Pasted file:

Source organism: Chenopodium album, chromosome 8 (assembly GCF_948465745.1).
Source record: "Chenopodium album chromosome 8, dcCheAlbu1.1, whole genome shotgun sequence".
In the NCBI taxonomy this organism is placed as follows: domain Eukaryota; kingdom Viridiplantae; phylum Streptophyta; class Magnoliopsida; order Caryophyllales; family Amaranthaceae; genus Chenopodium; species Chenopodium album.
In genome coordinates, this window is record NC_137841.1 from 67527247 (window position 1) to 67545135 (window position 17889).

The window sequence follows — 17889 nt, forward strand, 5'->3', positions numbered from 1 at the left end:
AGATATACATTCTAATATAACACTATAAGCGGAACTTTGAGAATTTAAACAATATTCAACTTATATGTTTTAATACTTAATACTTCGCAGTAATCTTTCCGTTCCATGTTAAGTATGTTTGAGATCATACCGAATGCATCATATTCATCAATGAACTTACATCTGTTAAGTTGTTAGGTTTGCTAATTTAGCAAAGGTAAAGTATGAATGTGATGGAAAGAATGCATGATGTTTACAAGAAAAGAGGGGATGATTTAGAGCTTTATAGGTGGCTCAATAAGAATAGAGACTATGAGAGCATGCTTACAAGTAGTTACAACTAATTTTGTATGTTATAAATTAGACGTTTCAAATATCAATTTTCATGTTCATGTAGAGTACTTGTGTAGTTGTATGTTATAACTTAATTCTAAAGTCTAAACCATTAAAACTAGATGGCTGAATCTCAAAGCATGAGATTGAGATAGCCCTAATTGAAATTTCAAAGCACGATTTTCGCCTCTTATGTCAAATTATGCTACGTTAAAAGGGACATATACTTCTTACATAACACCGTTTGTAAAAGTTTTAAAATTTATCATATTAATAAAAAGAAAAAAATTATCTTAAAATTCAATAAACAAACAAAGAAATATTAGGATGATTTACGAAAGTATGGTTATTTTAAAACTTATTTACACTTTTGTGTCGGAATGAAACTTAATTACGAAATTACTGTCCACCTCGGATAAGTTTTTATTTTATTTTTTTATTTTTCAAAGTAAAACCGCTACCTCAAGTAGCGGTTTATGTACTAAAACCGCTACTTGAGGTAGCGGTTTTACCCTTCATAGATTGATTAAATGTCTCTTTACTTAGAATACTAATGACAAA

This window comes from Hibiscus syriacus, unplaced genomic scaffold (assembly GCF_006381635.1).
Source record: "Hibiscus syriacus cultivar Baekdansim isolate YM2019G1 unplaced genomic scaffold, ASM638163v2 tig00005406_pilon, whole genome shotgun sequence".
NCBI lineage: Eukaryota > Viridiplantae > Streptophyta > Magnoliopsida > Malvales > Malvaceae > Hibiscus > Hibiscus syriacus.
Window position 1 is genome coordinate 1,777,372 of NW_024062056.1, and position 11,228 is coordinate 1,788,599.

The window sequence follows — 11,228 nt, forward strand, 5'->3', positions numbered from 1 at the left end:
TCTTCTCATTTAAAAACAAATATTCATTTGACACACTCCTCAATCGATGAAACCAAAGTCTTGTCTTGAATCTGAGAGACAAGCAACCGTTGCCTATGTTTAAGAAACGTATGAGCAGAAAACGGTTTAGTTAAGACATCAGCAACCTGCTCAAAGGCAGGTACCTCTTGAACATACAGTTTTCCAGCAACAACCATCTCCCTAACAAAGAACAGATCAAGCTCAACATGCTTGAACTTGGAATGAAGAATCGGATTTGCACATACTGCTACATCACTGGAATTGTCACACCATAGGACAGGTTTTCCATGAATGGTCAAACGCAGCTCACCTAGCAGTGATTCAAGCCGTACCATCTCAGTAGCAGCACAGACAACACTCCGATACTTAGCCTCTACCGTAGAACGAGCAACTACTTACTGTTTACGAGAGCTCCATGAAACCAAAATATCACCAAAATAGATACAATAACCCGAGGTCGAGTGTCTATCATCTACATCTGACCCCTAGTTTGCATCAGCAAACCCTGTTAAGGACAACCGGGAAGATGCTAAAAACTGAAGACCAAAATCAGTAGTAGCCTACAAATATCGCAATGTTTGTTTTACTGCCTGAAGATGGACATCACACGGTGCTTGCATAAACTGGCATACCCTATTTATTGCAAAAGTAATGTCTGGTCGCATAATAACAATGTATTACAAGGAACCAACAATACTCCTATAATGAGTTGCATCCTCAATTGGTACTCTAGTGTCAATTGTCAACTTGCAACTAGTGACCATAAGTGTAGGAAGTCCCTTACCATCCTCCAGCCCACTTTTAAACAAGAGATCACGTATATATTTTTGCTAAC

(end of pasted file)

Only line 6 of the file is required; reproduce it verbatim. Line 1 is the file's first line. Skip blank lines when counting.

AGATATACATTCTAATATAACACTATAAGCGGAACTTTGAGAATTTAAACAATATTCAACTTATATGTTTTAATACTTAATACTTCGCAGTAATCTTTCCGTTCCATGTTAAGTATGTTTGAGATCATACCGAATGCATCATATTCATCAATGAACTTACATCTGTTAAGTTGTTAGGTTTGCTAATTTAGCAAAGGTAAAGTATGAATGTGATGGAAAGAATGCATGATGTTTACAAGAAAAGAGGGGATGATTTAGAGCTTTATAGGTGGCTCAATAAGAATAGAGACTATGAGAGCATGCTTACAAGTAGTTACAACTAATTTTGTATGTTATAAATTAGACGTTTCAAATATCAATTTTCATGTTCATGTAGAGTACTTGTGTAGTTGTATGTTATAACTTAATTCTAAAGTCTAAACCATTAAAACTAGATGGCTGAATCTCAAAGCATGAGATTGAGATAGCCCTAATTGAAATTTCAAAGCACGATTTTCGCCTCTTATGTCAAATTATGCTACGTTAAAAGGGACATATACTTCTTACATAACACCGTTTGTAAAAGTTTTAAAATTTATCATATTAATAAAAAGAAAAAAATTATCTTAAAATTCAATAAACAAACAAAGAAATATTAGGATGATTTACGAAAGTATGGTTATTTTAAAACTTATTTACACTTTTGTGTCGGAATGAAACTTAATTACGAAATTACTGTCCACCTCGGATAAGTTTTTATTTTATTTTTTTATTTTTCAAAGTAAAACCGCTACCTCAAGTAGCGGTTTATGTACTAAAACCGCTACTTGAGGTAGCGGTTTTACCCTTCATAGATTGATTAAATGTCTCTTTACTTAGAATACTAATGACAAA